The American naturalist vol:168 Suppl 6 pages:S50-S72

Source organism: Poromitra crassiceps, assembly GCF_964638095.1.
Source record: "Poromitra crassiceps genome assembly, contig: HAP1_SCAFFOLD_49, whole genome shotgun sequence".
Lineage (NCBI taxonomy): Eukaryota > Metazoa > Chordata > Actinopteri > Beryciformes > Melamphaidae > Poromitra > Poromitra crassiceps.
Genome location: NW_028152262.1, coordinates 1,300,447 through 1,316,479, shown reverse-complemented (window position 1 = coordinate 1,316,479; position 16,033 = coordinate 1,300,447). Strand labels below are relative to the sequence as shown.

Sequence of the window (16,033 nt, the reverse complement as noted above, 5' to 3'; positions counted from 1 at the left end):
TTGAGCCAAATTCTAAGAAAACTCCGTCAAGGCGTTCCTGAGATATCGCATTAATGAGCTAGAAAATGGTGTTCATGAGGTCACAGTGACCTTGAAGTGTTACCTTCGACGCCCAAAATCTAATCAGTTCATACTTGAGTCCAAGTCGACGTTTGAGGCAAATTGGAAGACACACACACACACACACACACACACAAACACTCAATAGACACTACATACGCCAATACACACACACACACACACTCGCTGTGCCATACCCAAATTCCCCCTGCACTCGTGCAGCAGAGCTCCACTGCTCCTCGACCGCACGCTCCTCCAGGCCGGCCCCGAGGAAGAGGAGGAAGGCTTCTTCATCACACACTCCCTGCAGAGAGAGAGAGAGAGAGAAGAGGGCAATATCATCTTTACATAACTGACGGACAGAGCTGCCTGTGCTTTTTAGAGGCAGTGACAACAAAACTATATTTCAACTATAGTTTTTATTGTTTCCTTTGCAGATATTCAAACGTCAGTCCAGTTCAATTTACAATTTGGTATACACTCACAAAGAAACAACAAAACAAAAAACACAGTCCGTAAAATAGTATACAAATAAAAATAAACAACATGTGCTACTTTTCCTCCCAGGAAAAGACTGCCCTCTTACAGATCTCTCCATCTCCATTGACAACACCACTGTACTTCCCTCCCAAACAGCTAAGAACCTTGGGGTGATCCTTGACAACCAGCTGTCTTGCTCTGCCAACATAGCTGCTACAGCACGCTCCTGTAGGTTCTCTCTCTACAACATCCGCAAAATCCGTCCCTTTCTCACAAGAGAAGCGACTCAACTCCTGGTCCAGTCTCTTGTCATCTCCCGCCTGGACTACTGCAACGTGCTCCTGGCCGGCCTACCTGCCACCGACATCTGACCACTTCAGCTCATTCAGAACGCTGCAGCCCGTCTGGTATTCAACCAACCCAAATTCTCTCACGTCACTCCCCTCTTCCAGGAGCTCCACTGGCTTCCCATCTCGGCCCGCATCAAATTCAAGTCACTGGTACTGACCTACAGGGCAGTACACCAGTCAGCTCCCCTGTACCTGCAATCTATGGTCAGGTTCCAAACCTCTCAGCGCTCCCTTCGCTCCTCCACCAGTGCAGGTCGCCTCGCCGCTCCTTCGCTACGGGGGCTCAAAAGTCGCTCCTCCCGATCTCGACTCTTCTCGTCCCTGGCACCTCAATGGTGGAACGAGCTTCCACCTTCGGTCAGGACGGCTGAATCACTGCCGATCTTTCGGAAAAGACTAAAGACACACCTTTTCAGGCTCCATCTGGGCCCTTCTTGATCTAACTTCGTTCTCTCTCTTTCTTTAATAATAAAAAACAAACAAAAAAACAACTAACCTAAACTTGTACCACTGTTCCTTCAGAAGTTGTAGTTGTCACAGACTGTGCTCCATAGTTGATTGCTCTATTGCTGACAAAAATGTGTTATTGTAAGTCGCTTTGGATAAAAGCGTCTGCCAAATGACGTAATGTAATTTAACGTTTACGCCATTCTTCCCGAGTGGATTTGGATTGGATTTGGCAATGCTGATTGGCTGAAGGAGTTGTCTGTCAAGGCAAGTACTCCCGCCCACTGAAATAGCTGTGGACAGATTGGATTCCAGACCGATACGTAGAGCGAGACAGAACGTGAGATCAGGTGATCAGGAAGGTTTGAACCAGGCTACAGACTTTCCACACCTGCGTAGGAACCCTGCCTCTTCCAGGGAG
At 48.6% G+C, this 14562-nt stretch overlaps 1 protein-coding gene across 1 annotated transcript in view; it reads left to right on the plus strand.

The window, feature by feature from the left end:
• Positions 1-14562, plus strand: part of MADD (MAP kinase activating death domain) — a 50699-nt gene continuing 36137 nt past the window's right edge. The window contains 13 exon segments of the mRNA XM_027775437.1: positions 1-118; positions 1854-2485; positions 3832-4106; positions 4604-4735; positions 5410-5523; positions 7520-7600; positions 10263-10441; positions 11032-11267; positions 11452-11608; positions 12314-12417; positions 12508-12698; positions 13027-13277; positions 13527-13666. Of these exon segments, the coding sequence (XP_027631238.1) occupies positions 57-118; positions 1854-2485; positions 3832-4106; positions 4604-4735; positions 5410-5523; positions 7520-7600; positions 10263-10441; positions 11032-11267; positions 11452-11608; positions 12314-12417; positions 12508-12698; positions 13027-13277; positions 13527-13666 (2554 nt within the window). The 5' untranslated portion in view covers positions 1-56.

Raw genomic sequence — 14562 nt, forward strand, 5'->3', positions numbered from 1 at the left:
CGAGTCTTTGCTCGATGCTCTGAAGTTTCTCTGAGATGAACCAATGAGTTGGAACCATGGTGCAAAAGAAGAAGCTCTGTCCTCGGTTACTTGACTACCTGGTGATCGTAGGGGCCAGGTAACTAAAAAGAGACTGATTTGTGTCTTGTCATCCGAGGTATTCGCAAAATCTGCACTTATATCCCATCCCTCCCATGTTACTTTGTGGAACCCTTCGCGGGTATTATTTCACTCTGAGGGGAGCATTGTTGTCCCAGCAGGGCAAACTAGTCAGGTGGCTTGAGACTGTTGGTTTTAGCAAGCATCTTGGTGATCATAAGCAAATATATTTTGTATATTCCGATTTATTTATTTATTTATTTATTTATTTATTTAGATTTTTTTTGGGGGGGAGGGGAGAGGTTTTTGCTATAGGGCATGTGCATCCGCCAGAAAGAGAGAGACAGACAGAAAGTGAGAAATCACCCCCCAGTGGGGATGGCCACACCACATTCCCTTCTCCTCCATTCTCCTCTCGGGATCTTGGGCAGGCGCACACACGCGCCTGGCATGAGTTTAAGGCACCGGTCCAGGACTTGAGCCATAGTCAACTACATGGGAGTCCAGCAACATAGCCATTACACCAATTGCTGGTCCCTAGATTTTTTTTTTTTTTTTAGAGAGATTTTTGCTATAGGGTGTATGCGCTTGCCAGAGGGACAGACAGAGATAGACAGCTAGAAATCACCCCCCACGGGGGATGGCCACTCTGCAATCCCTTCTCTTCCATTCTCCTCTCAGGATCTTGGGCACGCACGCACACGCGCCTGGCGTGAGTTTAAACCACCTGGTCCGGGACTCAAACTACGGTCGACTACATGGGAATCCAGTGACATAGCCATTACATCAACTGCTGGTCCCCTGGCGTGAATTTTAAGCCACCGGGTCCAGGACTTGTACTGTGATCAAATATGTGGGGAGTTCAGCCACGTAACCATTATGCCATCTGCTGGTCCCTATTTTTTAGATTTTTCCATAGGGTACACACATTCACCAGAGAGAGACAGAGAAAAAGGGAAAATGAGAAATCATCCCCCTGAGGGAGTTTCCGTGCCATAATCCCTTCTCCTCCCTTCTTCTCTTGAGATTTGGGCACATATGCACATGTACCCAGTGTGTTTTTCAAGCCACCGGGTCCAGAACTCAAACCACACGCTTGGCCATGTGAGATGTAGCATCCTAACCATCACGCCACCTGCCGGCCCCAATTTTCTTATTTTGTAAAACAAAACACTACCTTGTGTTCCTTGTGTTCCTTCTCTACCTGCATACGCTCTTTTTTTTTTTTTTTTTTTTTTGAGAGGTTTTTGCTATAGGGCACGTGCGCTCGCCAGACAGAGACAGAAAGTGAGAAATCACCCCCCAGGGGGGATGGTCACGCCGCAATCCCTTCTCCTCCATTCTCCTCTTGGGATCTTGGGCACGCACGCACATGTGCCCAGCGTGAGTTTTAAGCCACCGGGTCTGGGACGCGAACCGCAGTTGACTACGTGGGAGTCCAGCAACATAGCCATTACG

The Enallagma and Lestes damselflies have both diversified and adapted over the past 10-15 million years to the various ecological milieus found along the pond permanence gradient among North American ponds and lakes. Previous articles have explored this diversification process for Enallagma. In this article, we present a phylogenetic hypothesis for the North American Lestes, use this hypothesis to reconstruct Lestes diversification, and compare the diversification processes inferred for Lestes and Enallagma. The results of this study suggest that Lestes began in temporary ponds where large dragonflies are the top predators, while Enallagma began in permanent lakes where fish are the top predators. Starting from these different ancestral habitats, both genera have invaded and adapted to habitats already occupied by the other genus. Moreover, these adaptive habitat shifts involved substantial convergence on the behaviors used to deal with fish and dragonfly predation in both genera and a major life-history shift from diapausing to directly developing eggs in Lestes. However, in Lestes lineages invading fish lakes, swimming speed and morphology did not change to match those of Enallagma species, illustrating that reciprocal shifts between alternative selection regimes are not necessarily evolutionary opposites. Also, the greater sizes and growth rates of Lestes species compared to Enallagma species, which should impart substantial ecological advantages in competition between the genera, were shown to result from phylogenetic inheritance and not from adaptive diversification. This historical analysis of diversification raises new questions about the relationship between the macroevolutionary mechanisms driving lineage diversification and the ecological mechanisms structuring local food webs and regional species assemblages.